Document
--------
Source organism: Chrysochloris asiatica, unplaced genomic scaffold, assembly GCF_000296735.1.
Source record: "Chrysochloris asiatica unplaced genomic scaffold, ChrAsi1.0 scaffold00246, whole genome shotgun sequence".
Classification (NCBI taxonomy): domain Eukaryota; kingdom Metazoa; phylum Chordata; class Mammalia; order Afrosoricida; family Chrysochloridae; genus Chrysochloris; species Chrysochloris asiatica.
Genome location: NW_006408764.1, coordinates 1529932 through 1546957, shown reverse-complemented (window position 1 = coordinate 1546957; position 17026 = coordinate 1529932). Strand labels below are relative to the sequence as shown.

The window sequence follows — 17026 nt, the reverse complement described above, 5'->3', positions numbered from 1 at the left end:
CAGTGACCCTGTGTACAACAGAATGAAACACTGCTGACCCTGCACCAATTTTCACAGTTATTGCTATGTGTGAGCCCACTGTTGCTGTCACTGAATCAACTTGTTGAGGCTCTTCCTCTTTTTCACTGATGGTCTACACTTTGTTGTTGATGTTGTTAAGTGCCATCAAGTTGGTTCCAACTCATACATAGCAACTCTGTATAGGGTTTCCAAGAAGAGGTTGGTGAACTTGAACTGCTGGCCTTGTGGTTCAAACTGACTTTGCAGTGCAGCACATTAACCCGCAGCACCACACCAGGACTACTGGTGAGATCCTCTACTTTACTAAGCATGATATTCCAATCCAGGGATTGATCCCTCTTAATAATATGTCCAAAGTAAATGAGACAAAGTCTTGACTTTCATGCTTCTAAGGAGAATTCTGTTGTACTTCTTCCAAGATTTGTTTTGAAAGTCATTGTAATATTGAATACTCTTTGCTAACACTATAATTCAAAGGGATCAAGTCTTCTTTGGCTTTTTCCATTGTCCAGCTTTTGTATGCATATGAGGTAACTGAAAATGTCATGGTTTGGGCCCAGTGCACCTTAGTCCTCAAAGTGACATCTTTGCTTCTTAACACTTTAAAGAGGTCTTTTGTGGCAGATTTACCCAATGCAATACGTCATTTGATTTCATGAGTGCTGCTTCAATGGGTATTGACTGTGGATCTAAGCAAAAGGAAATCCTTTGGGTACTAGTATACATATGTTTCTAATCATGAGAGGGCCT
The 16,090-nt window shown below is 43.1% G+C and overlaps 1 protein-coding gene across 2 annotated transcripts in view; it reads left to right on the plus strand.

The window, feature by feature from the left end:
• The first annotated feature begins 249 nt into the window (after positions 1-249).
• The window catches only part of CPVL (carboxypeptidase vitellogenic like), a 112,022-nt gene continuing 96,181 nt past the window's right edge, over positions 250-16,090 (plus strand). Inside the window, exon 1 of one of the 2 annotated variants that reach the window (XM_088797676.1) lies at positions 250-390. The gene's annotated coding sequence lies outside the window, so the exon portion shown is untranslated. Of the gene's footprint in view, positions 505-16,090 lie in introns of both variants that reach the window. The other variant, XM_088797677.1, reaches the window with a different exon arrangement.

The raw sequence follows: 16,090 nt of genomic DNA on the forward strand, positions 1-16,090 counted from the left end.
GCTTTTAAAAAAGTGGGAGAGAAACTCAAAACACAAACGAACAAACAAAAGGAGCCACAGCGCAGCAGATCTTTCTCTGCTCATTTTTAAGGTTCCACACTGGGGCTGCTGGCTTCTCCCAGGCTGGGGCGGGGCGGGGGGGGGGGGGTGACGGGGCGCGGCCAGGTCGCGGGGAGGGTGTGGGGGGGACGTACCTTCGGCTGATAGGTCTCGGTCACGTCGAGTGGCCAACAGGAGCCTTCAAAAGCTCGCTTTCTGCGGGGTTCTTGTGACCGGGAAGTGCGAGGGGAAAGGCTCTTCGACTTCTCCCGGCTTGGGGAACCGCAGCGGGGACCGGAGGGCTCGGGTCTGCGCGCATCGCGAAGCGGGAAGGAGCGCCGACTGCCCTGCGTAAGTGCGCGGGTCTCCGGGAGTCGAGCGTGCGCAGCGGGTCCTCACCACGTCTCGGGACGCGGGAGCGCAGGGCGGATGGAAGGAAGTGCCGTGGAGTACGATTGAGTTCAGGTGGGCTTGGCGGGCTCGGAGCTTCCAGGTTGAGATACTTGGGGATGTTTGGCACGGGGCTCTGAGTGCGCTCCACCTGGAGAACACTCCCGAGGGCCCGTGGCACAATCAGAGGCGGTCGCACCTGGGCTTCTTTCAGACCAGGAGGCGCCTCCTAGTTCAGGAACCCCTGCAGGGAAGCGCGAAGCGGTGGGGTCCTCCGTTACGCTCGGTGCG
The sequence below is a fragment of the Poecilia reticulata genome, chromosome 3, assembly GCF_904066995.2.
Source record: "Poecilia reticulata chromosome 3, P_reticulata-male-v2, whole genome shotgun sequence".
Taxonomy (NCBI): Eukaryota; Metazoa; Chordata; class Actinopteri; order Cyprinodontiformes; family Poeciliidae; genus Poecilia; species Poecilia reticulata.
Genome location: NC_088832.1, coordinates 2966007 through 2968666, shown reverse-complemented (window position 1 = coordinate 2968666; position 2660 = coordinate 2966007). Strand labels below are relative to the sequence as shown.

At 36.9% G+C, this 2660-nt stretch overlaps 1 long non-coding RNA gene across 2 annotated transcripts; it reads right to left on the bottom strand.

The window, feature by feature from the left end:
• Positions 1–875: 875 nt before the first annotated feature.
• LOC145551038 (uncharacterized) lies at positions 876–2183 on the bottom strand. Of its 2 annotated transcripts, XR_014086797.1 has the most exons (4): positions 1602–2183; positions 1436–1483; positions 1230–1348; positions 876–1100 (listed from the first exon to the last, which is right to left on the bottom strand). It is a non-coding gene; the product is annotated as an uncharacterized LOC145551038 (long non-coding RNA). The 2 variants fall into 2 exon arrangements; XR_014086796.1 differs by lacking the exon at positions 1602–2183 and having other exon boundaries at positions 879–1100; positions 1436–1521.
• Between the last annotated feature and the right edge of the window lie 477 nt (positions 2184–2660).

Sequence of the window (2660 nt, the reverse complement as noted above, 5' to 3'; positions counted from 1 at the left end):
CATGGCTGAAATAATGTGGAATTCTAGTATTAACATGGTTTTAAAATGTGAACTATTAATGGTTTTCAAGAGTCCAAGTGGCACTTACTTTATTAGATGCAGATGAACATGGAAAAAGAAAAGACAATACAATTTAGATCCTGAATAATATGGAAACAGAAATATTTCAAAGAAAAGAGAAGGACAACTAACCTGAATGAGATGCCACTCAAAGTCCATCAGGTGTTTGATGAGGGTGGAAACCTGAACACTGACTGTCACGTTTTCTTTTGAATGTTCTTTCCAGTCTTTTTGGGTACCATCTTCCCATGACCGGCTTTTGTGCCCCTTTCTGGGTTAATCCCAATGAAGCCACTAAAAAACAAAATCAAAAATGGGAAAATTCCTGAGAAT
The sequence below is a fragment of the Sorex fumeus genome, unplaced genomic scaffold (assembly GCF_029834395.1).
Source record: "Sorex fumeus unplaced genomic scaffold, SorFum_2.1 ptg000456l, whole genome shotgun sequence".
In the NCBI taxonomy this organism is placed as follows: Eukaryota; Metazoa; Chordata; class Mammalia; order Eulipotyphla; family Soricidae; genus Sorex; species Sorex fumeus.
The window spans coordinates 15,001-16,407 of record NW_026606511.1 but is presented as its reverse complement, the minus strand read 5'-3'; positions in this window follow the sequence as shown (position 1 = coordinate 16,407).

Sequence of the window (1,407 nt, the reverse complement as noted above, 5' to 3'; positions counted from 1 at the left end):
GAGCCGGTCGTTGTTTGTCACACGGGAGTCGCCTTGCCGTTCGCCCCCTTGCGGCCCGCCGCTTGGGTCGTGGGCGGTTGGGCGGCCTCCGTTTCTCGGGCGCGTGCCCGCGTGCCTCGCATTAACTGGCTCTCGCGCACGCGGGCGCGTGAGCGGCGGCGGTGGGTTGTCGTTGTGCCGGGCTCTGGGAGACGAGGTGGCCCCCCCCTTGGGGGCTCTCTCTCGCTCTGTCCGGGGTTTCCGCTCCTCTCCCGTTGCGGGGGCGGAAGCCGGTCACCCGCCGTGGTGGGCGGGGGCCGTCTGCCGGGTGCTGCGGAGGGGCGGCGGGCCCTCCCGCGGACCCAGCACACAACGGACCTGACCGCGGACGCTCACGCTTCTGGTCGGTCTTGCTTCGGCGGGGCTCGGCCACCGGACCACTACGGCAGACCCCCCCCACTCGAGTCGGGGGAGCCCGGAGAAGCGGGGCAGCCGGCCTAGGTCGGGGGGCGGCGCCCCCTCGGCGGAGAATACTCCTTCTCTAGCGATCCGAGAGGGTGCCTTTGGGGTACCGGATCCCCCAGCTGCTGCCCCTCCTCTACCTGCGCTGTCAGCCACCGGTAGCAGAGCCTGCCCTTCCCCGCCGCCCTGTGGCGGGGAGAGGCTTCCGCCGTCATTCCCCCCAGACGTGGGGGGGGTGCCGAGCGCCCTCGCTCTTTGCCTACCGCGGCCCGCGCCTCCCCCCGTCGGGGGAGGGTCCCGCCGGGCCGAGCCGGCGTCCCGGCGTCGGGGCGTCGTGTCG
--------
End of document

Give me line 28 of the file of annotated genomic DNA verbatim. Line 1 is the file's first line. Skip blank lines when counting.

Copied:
Sequence of the window (1,407 nt, the reverse complement as noted above, 5' to 3'; positions counted from 1 at the left end):